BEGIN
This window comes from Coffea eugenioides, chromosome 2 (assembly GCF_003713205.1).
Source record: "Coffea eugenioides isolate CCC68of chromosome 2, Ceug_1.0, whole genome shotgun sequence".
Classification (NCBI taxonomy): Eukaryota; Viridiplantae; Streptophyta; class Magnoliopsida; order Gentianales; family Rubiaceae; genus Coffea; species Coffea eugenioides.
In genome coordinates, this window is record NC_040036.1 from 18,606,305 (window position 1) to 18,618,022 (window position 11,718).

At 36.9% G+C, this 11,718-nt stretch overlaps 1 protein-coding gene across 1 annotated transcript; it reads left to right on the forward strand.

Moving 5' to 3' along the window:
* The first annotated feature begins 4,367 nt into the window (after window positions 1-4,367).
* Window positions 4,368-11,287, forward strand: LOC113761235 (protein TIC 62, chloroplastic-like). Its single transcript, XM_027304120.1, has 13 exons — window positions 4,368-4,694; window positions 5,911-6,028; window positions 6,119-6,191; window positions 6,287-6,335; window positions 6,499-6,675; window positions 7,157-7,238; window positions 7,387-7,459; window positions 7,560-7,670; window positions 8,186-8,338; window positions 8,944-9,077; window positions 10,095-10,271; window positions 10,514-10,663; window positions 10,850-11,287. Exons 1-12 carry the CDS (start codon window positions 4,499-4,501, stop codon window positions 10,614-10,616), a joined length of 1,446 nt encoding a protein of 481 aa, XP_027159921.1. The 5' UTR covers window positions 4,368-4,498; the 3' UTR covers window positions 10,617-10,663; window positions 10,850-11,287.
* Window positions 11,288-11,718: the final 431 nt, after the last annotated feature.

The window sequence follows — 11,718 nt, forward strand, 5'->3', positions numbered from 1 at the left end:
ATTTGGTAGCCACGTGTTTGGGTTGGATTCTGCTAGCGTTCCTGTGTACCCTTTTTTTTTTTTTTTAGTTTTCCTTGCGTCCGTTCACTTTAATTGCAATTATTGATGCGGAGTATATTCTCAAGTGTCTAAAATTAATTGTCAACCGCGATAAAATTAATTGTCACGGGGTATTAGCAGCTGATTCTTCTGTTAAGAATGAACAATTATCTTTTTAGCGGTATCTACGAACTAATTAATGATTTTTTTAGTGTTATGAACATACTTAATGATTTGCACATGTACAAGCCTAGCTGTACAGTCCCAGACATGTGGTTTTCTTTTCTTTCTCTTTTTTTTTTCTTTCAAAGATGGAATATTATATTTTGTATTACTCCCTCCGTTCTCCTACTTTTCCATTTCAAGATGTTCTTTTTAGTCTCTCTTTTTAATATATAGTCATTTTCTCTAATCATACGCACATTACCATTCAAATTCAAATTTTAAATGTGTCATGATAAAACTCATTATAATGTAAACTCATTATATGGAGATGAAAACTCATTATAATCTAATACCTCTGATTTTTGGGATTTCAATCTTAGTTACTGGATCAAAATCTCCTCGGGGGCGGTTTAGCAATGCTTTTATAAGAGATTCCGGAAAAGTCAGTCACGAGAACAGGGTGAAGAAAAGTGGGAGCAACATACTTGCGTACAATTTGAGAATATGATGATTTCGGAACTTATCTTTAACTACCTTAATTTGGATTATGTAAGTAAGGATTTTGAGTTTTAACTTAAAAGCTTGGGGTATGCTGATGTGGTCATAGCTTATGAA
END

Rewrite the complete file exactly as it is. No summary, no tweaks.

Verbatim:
This window comes from Coffea eugenioides, chromosome 2 (assembly GCF_003713205.1).
Source record: "Coffea eugenioides isolate CCC68of chromosome 2, Ceug_1.0, whole genome shotgun sequence".
Classification (NCBI taxonomy): Eukaryota; Viridiplantae; Streptophyta; class Magnoliopsida; order Gentianales; family Rubiaceae; genus Coffea; species Coffea eugenioides.
In genome coordinates, this window is record NC_040036.1 from 18,606,305 (window position 1) to 18,618,022 (window position 11,718).

At 36.9% G+C, this 11,718-nt stretch overlaps 1 protein-coding gene across 1 annotated transcript; it reads left to right on the forward strand.

Moving 5' to 3' along the window:
* The first annotated feature begins 4,367 nt into the window (after window positions 1-4,367).
* Window positions 4,368-11,287, forward strand: LOC113761235 (protein TIC 62, chloroplastic-like). Its single transcript, XM_027304120.1, has 13 exons — window positions 4,368-4,694; window positions 5,911-6,028; window positions 6,119-6,191; window positions 6,287-6,335; window positions 6,499-6,675; window positions 7,157-7,238; window positions 7,387-7,459; window positions 7,560-7,670; window positions 8,186-8,338; window positions 8,944-9,077; window positions 10,095-10,271; window positions 10,514-10,663; window positions 10,850-11,287. Exons 1-12 carry the CDS (start codon window positions 4,499-4,501, stop codon window positions 10,614-10,616), a joined length of 1,446 nt encoding a protein of 481 aa, XP_027159921.1. The 5' UTR covers window positions 4,368-4,498; the 3' UTR covers window positions 10,617-10,663; window positions 10,850-11,287.
* Window positions 11,288-11,718: the final 431 nt, after the last annotated feature.

The window sequence follows — 11,718 nt, forward strand, 5'->3', positions numbered from 1 at the left end:
ATTTGGTAGCCACGTGTTTGGGTTGGATTCTGCTAGCGTTCCTGTGTACCCTTTTTTTTTTTTTTTAGTTTTCCTTGCGTCCGTTCACTTTAATTGCAATTATTGATGCGGAGTATATTCTCAAGTGTCTAAAATTAATTGTCAACCGCGATAAAATTAATTGTCACGGGGTATTAGCAGCTGATTCTTCTGTTAAGAATGAACAATTATCTTTTTAGCGGTATCTACGAACTAATTAATGATTTTTTTAGTGTTATGAACATACTTAATGATTTGCACATGTACAAGCCTAGCTGTACAGTCCCAGACATGTGGTTTTCTTTTCTTTCTCTTTTTTTTTTCTTTCAAAGATGGAATATTATATTTTGTATTACTCCCTCCGTTCTCCTACTTTTCCATTTCAAGATGTTCTTTTTAGTCTCTCTTTTTAATATATAGTCATTTTCTCTAATCATACGCACATTACCATTCAAATTCAAATTTTAAATGTGTCATGATAAAACTCATTATAATGTAAACTCATTATATGGAGATGAAAACTCATTATAATCTAATACCTCTGATTTTTGGGATTTCAATCTTAGTTACTGGATCAAAATCTCCTCGGGGGCGGTTTAGCAATGCTTTTATAAGAGATTCCGGAAAAGTCAGTCACGAGAACAGGGTGAAGAAAAGTGGGAGCAACATACTTGCGTACAATTTGAGAATATGATGATTTCGGAACTTATCTTTAACTACCTTAATTTGGATTATGTAAGTAAGGATTTTGAGTTTTAACTTAAAAGCTTGGGGTATGCTGATGTGGTCATAGCTTATGAA